In rural Zambia the people live within a cluster of huts that make up a village. There are no walls of protection that surround them. They sweep their dirt outside their huts each day so that they can know if any visitors have come to their hut during the night- whether person or snake. They take pride in where they live. Zambian people are very relational and will stop whatever they are doing if a visitor comes. They then focus their attention on pleasing the visitor. They give them the best seat that they have and the best food they can prepare.
In the cities or townships most expatriate people live in homes with a 7 foot wall surrounding their property. Most often there is an electric wire or broken glass up at the top to deter thieves. Even on the windows and doors there are bars which would make it quite difficult to get into your house if a thief did make it over the wall. I'm assuming that was started as a form of protection a long time ago. So, in the city most of the neighborhoods have walls around the houses which makes it hard to see the house or even get to know your neighbors. So even in such a relational society when a wall is involved it hinders peoples ability to get out and meet those who live close to them and be involved in their lives.
So, as you can imagine when we come to the states we have to deal with the fact that we don't have a wall around our house or bars on our windows. It just seems like we are so vulnerable for anyone to be able to break in. We have only been back a few weeks but I have noticed something that I have never noticed before. We are staying in the same neighborhood that we have stayed in the last 3 times that we have been in the states. It all looks the same and I imagine many of the neighbors are the same. However, as I go for a walk in the evenings everyone is in their homes. There aren't people out in the yards visiting or sitting in the chairs on the porch chatting. Perhaps this time of year it is because of the heat. Either way, people are so busy I guess that when they get home from work or their activities they hide in their homes and relax. It just makes me wonder what has happened to us as Americans over the years. It use not to be like that. Even when I was a little girl I remember playing outside in the evenings catching lightning bugs while my parents sat outside watching us. I remember visiting neighbors and friends. It just seems like everyone in America is living behind a wall. Oh, it's not a physical wall because everyone wants others passing by in a car to see how pretty their house and yard is but there is definitely an imaginary wall.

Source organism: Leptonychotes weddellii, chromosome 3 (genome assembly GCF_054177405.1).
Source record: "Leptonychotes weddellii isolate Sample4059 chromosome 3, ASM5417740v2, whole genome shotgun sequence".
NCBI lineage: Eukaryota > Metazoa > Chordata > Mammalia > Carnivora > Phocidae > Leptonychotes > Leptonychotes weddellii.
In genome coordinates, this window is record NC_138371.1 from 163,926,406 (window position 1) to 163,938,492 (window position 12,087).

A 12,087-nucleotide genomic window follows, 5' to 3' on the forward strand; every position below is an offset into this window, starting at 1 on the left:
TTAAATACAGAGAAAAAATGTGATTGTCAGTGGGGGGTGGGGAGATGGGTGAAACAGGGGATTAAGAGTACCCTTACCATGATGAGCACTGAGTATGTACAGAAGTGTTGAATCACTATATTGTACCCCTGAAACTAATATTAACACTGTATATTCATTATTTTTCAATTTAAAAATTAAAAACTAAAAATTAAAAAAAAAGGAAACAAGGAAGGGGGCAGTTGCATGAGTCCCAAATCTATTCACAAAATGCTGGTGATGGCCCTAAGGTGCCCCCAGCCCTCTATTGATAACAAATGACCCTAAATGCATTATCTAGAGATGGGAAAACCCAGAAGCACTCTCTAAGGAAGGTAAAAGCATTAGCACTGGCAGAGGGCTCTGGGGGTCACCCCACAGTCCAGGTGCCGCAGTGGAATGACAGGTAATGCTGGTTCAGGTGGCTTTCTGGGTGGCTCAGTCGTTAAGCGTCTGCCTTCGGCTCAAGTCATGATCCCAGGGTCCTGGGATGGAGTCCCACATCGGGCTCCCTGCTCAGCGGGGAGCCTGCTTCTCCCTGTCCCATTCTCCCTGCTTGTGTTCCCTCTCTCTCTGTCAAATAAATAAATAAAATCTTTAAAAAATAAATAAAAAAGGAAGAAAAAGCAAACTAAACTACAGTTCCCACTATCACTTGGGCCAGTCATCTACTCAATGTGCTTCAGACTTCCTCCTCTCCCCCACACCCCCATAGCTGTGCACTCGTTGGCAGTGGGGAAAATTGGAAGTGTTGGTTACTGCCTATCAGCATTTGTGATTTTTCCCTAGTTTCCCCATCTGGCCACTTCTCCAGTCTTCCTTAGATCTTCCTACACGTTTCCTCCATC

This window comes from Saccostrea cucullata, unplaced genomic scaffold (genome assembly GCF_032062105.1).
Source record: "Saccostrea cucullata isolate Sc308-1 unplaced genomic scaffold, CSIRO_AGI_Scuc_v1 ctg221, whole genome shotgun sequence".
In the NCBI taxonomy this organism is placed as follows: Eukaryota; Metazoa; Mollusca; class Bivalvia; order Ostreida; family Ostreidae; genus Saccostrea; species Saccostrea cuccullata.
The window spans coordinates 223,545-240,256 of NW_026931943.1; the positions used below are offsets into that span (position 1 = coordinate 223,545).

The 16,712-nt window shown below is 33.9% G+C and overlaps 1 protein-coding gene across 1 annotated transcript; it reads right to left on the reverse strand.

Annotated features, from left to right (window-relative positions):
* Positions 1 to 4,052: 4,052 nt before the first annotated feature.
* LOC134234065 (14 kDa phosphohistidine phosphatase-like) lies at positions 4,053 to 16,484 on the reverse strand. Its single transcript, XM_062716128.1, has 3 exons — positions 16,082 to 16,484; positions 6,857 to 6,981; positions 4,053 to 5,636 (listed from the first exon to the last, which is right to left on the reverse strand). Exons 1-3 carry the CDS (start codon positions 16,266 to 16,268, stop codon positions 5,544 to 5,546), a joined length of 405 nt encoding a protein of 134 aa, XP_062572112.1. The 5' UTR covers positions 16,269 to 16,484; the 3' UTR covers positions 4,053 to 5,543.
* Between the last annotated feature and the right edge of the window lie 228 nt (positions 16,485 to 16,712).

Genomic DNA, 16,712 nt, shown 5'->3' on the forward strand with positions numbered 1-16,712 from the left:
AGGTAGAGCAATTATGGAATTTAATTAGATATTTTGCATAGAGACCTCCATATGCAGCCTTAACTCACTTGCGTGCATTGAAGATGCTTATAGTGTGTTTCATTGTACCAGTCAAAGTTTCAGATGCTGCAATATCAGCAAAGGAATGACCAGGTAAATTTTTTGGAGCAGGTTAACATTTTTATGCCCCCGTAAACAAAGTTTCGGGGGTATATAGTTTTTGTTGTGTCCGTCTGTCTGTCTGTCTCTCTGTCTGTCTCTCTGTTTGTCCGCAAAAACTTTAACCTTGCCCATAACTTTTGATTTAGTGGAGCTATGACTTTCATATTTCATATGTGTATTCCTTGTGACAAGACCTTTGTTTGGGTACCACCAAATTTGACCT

Whether we live with a physical wall around our home or with an imaginary one, at times in our lives we put up a wall around ourselves. We hide behind the facade that all is well when really it is not. We don't let other people be a part of our lives for fear of getting hurt or getting rejected or maybe even laughed at. We don't want to invest our lives in others because life is tough and its difficult to just handle our own. I think we need to break down these imaginary walls and let others in. We need to not fear rejection and reach out to others even when it is difficult. We need to get back to how it used to be in America or how it is in rural Zambia where we take time with people and be more relational. I don't know who reads this blog but maybe someone reading it today has built up a wall around themselves and needs to tear it down. There are times when we find ourselves facing enormous ‘walls’ that are impossible to break down by human strength. If we put our faith in God and follow His commandments, He will perform ‘great and mighty things’ (Jer. 33:3) and give us the victory.